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About This Book
"Provocative and engaging…The array of urgent questions and crises facing our democracy makes one miss Richard Rorty's voice: insistent, relentlessly questioning, and dedicated to the proposition that we can't afford to let our democracy fail."
—Chris Lehmann, New Republic "Richard Rorty was the most iconoclastic and dramatic philosopher of the last half-century. In this final book, his unique literary style, singular intellectual zest, and demythologizing defiance of official philosophy are on full display."
—Cornel West"Coherent, often brilliant, and it presents a clear and timely case for political pragmatism."
—Jonathan Rée, Prospect "Today, there are few philosophers left whose thoughts are inspired by a unifying vision; there are even fewer who can articulate such a view in terms of such a ravishing flow of provocative, but sharp and differentiated, arguments."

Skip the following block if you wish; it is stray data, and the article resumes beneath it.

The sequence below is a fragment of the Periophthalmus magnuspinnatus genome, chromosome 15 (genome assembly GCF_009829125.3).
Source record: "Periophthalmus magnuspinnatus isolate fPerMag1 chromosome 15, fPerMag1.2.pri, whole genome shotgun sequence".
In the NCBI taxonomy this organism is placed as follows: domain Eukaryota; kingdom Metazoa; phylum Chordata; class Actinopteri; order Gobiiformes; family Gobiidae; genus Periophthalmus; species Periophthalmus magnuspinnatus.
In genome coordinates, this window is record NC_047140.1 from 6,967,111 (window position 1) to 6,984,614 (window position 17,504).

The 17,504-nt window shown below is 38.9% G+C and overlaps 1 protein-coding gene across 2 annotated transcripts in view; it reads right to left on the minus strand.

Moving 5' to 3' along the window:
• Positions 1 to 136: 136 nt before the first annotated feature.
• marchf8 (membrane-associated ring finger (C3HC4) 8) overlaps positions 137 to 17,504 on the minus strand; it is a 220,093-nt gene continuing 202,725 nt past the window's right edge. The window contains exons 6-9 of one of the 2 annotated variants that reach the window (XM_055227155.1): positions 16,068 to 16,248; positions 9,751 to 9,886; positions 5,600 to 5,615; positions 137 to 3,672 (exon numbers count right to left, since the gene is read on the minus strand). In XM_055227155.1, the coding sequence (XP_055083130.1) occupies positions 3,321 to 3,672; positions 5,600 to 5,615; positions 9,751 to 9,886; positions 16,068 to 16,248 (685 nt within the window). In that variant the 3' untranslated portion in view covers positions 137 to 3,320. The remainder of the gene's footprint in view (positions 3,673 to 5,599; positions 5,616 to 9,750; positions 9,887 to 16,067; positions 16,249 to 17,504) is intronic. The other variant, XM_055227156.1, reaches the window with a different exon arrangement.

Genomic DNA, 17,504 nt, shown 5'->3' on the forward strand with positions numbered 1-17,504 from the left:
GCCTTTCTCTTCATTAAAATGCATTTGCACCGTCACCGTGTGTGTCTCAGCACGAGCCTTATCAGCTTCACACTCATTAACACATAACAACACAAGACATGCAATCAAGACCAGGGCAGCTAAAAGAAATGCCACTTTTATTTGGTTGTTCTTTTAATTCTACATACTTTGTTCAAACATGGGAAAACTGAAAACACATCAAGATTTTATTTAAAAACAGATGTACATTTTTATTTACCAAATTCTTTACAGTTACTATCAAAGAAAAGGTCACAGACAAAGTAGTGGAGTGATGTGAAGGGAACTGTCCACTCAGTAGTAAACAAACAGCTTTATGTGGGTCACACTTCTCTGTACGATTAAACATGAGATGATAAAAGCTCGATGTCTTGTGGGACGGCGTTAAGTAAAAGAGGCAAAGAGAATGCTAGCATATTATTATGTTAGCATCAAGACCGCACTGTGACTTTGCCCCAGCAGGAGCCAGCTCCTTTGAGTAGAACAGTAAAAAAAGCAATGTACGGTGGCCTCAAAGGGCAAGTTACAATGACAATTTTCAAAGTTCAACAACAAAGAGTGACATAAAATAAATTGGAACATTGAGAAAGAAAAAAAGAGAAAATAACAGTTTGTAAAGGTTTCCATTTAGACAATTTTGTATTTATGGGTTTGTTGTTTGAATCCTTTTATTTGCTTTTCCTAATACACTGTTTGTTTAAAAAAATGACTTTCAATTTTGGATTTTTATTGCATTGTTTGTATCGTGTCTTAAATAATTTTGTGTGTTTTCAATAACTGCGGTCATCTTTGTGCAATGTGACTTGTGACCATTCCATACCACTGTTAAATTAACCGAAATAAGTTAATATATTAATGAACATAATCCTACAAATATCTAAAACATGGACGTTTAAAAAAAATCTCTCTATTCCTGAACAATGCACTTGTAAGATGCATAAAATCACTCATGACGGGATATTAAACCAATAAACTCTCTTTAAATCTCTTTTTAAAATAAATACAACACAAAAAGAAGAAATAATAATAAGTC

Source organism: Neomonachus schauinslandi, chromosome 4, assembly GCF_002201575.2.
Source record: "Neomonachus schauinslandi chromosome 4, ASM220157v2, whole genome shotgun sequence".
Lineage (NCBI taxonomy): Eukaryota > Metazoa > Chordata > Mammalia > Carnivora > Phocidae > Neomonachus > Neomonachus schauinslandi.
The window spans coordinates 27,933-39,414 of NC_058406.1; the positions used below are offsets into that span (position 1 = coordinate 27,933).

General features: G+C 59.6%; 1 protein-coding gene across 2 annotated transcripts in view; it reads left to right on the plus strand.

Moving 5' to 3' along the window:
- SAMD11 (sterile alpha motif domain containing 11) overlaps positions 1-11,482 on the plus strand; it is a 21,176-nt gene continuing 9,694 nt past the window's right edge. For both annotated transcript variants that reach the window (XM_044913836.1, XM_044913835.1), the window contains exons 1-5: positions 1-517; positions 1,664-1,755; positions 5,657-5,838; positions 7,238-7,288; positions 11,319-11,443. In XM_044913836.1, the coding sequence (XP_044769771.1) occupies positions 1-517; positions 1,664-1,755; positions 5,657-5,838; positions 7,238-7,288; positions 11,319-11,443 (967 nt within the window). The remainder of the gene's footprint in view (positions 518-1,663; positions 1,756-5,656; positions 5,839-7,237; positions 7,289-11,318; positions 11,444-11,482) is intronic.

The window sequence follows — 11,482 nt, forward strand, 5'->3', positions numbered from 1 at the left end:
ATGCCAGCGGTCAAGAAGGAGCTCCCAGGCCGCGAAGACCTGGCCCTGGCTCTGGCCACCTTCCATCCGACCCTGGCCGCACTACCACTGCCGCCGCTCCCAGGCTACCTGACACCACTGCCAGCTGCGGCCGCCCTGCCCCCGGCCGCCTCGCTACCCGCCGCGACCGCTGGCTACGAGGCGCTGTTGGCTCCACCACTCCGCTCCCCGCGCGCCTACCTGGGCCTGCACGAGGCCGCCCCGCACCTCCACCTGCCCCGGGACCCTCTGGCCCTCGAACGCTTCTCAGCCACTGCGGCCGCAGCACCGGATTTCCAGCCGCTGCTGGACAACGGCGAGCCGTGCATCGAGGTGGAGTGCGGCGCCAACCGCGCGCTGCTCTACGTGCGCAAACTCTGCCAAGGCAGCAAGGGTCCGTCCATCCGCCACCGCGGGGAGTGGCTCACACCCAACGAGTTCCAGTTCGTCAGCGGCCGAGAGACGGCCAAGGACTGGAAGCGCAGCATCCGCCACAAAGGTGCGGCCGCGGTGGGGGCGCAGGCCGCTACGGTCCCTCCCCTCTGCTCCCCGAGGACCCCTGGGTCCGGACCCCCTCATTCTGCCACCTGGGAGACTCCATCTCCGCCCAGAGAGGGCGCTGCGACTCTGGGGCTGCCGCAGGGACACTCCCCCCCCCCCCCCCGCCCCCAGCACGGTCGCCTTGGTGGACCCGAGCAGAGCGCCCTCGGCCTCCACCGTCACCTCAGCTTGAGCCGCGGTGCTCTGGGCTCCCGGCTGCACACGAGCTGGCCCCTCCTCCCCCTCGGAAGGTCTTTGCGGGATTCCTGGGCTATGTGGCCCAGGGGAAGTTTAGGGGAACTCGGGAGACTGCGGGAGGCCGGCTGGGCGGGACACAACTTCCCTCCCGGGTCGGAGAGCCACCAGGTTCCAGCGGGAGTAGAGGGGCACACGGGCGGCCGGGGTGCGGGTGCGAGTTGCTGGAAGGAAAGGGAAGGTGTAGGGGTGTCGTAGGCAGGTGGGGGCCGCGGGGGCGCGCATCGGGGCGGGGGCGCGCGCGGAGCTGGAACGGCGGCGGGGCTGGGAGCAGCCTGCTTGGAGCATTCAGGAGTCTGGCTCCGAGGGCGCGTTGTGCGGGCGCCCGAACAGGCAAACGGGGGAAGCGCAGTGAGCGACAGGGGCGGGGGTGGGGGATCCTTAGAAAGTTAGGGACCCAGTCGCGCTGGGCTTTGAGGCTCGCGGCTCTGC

—Jürgen HabermasRichard Rorty's final masterwork offers his culminating thoughts on the influential version of pragmatism he began to articulate decades ago in his groundbreaking Philosophy and the Mirror of Nature. He identifies anti-authoritarianism as the principal impulse and virtue of pragmatism. Anti-authoritarianism, in this view, means acknowledging that our cultural inheritance is always open to revision because no authority exists to ascertain the truth, once and for all. If we cannot rely on the unshakable certainties of God or nature, then all we have left to go on—and argue with—are the opinions and ideas of our fellow humans. The test of these ideas, Rorty suggests, is relatively simple: Do they work? Do they produce the peace, freedom, and happiness we desire? To achieve this enlightened pragmatism is not easy, though. Pragmatism demands trust. It demands that we think and care about what others think and care about, and that we account for their doubts of and objections to our own beliefs.No book offers a more accessible account of pragmatism, just as no philosopher has more eloquently challenged the hidebound traditions arrayed against the goals of social justice.